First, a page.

• Primo’s Play: Joshua drew an offensive foul in the game’s opening minute. He later utilized the “show the refs your hands” defense to draw a critical charge on Harden late in the fourth.
  • Lonnie Walker IV enlivened San Antonio with its first dozen points, including an acrobatic finish in the lane over several defenders. Nic Claxton had open pastures at the rim, while Durant connected from seemingly everywhere else to get Brooklyn the early lead. Murray pestered the Nets’ perimeter players, while poking and prodding at the other end to find offense for himself and others. Cameron Thomas bothered the Spurs’ guards to earn the Nets some fast break opportunities. Primo’s wing three concluded a “Sean Elliott special” with the teams tied at 32.
  • San Antonio’s reserves, guided by Murray, surged ahead to start the second period. However, frigid shooting did both teams in for a good chunk of the frame. Durant and Harden took turns asserting their offensive wills to reclaim the lead. It appeared that every Spurs shot from the right side of floor was off the mark. An and-one by Durant and Claxton alley-oop accentuated a 14-0 Nets run against a funky San Antonio line-up. A desperation heave by Bates-Diop closed out the scoring as they trailed 60-51 going into the break.
  • Brooklyn was content keeping the Spurs at bay for the bulk of the third quarter. At one point, San Antonio drew within eight, but Durant and Claxton wreaked havoc to keep the deficit in double-digits. A four-point by Forbes and a pair of corner threes by Jock Landale made it a two-possession game. A steal and emphatic dunk in transition by Cacok helped the Spurs close within two. Durant, as he had for the entire game, had a 2-point answer. The surprising Spurs left the third down just 89-91.
  • A Cacok floater tied things at 91 to start the final period and also disrupted several Nets transition chances to win back precious possessions for San Antonio. Walker IV displayed more aggression in the paint, while Brooklyn continued to win its battle on the boards. Dayron Sharpe tipped in a miss and was awarded an awkward and-one to push the Nets’ lead out to eight. Poeltl turned back two of Sharpe’s attempts in response. Harden again asserted himself to push the Nets’ advantage back out to 12. A Murray lay-up gave San Antonio a glimmer of hope at 107-113.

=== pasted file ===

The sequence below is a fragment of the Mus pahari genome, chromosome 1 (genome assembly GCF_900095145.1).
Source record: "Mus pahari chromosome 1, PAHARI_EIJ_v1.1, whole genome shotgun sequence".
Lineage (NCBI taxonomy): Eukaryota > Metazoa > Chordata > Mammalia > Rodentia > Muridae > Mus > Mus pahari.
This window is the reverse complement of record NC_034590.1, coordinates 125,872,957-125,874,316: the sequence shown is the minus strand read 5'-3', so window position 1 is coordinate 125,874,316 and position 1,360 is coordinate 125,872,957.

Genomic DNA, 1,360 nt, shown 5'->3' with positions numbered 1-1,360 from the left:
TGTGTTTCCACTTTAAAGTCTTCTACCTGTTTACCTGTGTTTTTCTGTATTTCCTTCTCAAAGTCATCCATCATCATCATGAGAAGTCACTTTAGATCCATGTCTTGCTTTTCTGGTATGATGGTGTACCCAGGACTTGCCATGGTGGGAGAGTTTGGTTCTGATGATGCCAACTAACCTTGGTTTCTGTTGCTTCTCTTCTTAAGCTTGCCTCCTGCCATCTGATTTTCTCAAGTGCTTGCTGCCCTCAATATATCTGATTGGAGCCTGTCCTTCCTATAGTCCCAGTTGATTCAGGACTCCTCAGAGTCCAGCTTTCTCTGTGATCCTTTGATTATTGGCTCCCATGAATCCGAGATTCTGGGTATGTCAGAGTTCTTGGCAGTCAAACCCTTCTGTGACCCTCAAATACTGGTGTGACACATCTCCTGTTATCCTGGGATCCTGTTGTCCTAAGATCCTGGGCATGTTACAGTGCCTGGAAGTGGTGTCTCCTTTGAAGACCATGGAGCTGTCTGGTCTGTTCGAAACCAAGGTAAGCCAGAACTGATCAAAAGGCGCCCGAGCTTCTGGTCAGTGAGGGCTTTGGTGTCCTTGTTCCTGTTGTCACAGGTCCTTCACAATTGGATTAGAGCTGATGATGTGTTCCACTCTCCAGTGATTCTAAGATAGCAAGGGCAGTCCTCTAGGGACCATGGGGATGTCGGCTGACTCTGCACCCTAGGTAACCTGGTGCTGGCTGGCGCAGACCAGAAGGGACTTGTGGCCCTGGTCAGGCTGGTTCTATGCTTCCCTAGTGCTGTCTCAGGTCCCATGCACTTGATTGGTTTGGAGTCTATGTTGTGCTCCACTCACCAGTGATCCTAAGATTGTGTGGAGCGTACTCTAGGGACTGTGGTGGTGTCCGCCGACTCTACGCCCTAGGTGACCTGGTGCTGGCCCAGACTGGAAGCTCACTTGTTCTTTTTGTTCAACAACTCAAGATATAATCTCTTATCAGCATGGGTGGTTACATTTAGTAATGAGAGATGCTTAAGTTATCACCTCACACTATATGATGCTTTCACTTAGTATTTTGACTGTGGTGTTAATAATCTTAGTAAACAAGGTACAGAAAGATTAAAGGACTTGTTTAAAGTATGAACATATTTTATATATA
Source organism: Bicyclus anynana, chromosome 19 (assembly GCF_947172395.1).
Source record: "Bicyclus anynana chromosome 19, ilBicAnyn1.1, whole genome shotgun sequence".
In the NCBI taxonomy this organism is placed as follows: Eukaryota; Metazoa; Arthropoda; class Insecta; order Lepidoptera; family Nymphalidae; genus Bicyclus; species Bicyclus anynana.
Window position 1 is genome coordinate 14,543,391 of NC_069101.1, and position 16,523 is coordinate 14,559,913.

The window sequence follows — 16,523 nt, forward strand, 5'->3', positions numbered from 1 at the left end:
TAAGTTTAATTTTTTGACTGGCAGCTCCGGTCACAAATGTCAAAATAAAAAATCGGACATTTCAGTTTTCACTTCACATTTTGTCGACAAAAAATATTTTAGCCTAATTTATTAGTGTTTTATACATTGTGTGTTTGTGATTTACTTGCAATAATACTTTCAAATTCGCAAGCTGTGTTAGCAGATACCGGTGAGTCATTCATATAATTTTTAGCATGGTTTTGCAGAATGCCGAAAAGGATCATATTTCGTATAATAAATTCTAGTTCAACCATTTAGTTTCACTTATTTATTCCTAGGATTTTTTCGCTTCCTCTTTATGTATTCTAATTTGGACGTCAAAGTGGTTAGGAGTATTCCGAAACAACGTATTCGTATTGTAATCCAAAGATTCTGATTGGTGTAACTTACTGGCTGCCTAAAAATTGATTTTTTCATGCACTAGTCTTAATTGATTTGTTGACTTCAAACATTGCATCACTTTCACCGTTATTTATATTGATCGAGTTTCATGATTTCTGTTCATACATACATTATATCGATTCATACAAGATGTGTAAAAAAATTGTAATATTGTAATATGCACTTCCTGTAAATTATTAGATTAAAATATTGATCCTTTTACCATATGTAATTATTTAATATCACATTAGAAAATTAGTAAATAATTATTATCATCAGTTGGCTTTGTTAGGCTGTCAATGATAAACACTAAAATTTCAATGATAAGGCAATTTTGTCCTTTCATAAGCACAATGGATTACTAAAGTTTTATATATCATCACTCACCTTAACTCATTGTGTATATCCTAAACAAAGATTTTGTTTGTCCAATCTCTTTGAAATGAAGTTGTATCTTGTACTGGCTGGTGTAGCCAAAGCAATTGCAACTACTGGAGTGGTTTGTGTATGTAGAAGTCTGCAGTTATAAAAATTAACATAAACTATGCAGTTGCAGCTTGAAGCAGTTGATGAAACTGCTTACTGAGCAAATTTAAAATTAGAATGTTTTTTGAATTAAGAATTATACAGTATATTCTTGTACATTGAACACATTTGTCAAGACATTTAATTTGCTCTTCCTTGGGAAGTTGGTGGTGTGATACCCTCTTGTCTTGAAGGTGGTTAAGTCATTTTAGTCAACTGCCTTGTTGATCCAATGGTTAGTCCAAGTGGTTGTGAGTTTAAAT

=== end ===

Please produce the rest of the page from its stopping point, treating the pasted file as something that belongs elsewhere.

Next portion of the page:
• Primo drew an offensive foul - absorbing a hefty Harden elbow to the face and Walker IV’s wing three chopped the lead in half. Murray disrupted a Brooklyn pick-and-roll and wrested the ensuing miss away, but Bates-Diop travelled with 70 seconds left. A Walker IV kickout to a confident Primo for three tied the game at 113. San Antonio forced a Durant miss and errant Claxton tip, but Poeltl was whistled for an offensive foul at the other end. Yet another Durant miss gave the Spurs an opportunity with 0.8 seconds. Landale and Bates-Diop tried to recreate the game-ending alley-oop play that Orlando used with Dwight Howard to beat the Spurs in 2007.
  • In the extra frame, an unfortunate turnover in transition gifted Durant a lay-up, but Walker IV again found Poeltl in traffic for two. Claxton tipped a Harden miss home and Harden willed home a floater to make it 119-115. Walker IV maneuvered a difficult shot over Durant. Murray forced Harden to fumble the ball out of bounds and converted both free throws with 45 seconds left. Walker IV nabbed a crosscourt pass, but Murray couldn’t convert in transition. Primo flew in to force a jumpball that Harden won. A visibly tired Durant found Thomas out of a double-team for a floater to provide the winning margin. San Antonio was unable to get a shot off in 1.4 seconds

For the Nets fans’ perspective, please visit Nets Daily.

The Spurs hop over one borough to wrap-up its seven game road trip and take on Julius Randle and the New York Knicks in a SEGABAGA tomorrow night at 6:30 PM CT.